9. Shelsee Kirk Reply

    Debbie you are amazing. When I saw the begining of your story I said this sounds like my 14 year old son Tanner. He also attempted suicide on 2-8-10. He suffers from dystonia from the anoxic brain injury. He is an amazing kid. Before and after. Just this summer he was able to give a speech using a dynavox at an Out of the Darkness walk for Suicide Prevention. He does speak and I do understand him but others struggle. He has turned this tragedy into a journey of helping others. It is amazing when someone takes their suffering and shares it with others in the hope it helps. I loved reading your article and as soon as Tanner gets home I plan to share it with him. You are so inspiring and show that it is possible to enjoy life no matter what is thrown at you. I wish you many days of happiness.

    • Debbie Hampton Reply

      Shelsee, thank you so much for sharing your experience and your glowing words to me. My heart goes out to Tanner. The good news is that he can make changes as a result which will benefit him his whole life. For me and for most, I believe, suicide is the result of destructive thinking patterns which can be unlearned. Through thought reframing and other similar tools, the brain’s happiness set point can actually be changed physically.

      Sounds like he is already learning to turn tragedy into triumph! The personal growth, strength and resiliency which he is learning from this experience is invaluable for him. He will be a stronger, better person going forward. I know. I know. Let’s hope he chooses gentler lesssons in the future. I have a 14 yr old and a 17 yr old son. I can relate.

      Has Tanner done hyperbaric oxygen therapy? It is specifically very effective for anoxic brain injuries as it gets the oxygen back to parts of the brain that were damaged. I have done it about weekly or more at first for three years. It was incredibly beneficial at improving my speech. Even now, my speech is so much better right after I do it. Blog on it with some links https://thebestbrainpossible.com/nothing-like-a-little-pressure.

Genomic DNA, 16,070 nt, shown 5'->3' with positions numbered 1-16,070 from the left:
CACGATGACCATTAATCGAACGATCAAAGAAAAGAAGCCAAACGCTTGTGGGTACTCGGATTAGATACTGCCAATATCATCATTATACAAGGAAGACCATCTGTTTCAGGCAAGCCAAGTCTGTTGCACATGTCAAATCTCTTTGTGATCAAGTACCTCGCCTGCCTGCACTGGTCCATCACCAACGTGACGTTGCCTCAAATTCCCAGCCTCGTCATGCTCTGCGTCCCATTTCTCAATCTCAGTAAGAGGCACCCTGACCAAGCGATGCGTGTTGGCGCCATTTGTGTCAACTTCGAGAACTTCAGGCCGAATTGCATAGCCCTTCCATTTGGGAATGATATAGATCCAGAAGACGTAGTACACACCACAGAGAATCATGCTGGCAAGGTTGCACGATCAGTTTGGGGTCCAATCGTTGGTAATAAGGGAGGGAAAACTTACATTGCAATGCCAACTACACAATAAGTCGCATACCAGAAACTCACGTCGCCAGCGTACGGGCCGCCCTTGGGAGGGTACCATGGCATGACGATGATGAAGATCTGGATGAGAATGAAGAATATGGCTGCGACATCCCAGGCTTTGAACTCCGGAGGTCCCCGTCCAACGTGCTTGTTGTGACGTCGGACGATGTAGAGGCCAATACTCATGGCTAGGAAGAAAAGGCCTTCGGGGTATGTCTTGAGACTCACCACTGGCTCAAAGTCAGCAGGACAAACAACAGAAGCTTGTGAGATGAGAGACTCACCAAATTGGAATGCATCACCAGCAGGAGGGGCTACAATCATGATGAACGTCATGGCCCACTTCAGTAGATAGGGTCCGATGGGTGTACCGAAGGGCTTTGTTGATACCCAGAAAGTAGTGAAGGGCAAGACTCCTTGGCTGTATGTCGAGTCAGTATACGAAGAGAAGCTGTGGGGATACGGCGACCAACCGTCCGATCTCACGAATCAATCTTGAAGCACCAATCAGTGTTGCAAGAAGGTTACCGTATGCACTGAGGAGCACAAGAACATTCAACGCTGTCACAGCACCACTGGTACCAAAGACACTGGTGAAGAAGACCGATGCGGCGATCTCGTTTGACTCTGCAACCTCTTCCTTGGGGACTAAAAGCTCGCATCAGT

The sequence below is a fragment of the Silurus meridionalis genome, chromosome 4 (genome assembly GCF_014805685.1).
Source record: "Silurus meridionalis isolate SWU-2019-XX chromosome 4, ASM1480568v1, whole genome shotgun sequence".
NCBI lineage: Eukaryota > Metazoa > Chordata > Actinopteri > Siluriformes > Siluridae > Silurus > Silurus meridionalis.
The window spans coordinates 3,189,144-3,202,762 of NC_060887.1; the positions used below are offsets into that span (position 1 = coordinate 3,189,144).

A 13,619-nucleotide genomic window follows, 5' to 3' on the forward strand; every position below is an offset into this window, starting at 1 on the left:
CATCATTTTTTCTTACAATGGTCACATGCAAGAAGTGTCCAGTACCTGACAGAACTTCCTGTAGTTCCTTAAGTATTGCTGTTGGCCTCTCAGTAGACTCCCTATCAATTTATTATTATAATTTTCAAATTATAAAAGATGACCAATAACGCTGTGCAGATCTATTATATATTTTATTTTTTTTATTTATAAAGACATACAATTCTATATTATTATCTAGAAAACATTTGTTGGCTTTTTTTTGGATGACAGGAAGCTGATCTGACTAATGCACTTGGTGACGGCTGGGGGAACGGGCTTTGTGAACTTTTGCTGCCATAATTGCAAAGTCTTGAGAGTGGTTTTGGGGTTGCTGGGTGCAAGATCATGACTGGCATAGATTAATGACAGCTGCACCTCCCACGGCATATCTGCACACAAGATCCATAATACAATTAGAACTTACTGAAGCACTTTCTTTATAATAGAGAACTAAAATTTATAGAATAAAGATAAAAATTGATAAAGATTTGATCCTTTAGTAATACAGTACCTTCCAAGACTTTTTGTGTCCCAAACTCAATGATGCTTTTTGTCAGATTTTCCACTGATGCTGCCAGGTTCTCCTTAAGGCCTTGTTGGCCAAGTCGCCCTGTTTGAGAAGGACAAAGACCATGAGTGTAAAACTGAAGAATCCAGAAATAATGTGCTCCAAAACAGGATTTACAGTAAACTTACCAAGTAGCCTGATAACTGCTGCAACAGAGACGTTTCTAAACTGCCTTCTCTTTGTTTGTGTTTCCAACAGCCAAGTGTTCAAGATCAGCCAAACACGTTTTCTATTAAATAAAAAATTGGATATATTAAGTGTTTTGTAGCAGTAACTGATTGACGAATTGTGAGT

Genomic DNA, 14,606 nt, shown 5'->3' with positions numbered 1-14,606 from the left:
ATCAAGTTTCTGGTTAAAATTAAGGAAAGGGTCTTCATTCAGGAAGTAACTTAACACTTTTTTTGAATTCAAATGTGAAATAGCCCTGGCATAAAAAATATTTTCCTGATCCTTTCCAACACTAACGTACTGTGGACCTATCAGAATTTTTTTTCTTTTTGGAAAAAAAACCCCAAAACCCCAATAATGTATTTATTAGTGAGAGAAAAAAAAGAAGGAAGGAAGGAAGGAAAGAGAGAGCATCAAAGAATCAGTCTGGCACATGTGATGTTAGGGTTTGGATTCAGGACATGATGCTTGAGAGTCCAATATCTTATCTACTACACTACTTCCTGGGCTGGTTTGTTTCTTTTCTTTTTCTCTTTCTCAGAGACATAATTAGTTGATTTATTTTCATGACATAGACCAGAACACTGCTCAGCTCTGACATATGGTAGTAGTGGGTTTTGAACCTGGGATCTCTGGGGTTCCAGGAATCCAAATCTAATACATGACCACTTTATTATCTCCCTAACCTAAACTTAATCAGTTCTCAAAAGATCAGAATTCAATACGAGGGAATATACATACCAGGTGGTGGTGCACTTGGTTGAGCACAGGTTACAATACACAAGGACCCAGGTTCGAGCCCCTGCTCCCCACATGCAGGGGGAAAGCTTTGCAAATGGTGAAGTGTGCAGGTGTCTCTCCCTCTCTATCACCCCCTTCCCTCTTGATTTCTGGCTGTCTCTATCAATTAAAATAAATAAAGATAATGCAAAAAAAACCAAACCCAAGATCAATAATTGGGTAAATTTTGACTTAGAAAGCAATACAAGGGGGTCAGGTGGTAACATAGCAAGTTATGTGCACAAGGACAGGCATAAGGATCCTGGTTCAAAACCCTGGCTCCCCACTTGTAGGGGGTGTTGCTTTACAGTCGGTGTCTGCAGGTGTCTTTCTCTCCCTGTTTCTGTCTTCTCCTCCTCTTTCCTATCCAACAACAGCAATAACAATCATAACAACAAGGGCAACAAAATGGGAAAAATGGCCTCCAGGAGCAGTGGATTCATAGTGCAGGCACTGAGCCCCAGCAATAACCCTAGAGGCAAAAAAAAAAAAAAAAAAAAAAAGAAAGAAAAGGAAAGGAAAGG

Another therapy which was also amazingly beneficial in improving my speech and overall mental satus was Brain Wave Optimization. It is the next evolution of neurofeedback. This stuff is AMAZING, and I found it to be much faster than traditional neurofeedback. Blog with links: https://thebestbrainpossible.com/it-begins-in-the-brain

      Also, I would encourage Tanner to do his own speech therapy everyday…reading Dr. Seuss out loud, singing out loud, and doing exercises that I am sure he has from therapy. Doing this repetitively with consistency will cause his brain to make new pathways. It takes time. Three months of speech therapy is not going to get it which is typically what insurance will allow. I saw the most improvement in my speech during the third year post injury because I worked on it the most.

      Let me know if you need any more info or help. Tell Tanner that he can improve depending on how hard he is willing to work at it. When he stops working, he stops improving.

  10. Debbie,
    I love your blogs and this one speaks to me very clearly. I, too, had to learn to slowly venture back into the world after my brain surgery and my perception that everyone was staring at me and wondering what was wrong. I finally figured out it really didn’t matter what they thought and their opinions of me are none of my business. Now,that took years, maybe decades, and I still find myself at times being self conscious and have to remind myself that my imperfections make me perfectly who I am. Thanks for sharing your story. It helps take some of the stigma off sensitive subjects, like brain injury and suicide (attempts or otherwise). I appreciate your wisdom!

    • Debbie Hampton Reply

      Thanks for your kind words, Pam! I find that, now, I really only get self conscious around certain people or in certain situations. (Like around my X) This is a sign to me to do some introspection and figure out why I feel this way. What is being triggered in me in these situations? It is always about something inside us. I, hopefully, one day will get to where I never feel this, but I kinda doubt it. As you indicated, it is all about being OK with myself.

  11. Debbie,

    This is such a great reminder that no matter what our story, there’s probably someone else who has had greater challenges. It really helps us put our own sufferings into perspective. Thank you for this great inspiration today!

  12. Debbie Hampton Reply

    Thank you, Sandra. The saying that if all of the troubles were thrown into a pile, you would take yours back is so true. There is always someone who faces greater challenges and, from them overcoming them, we can find so much inspiration!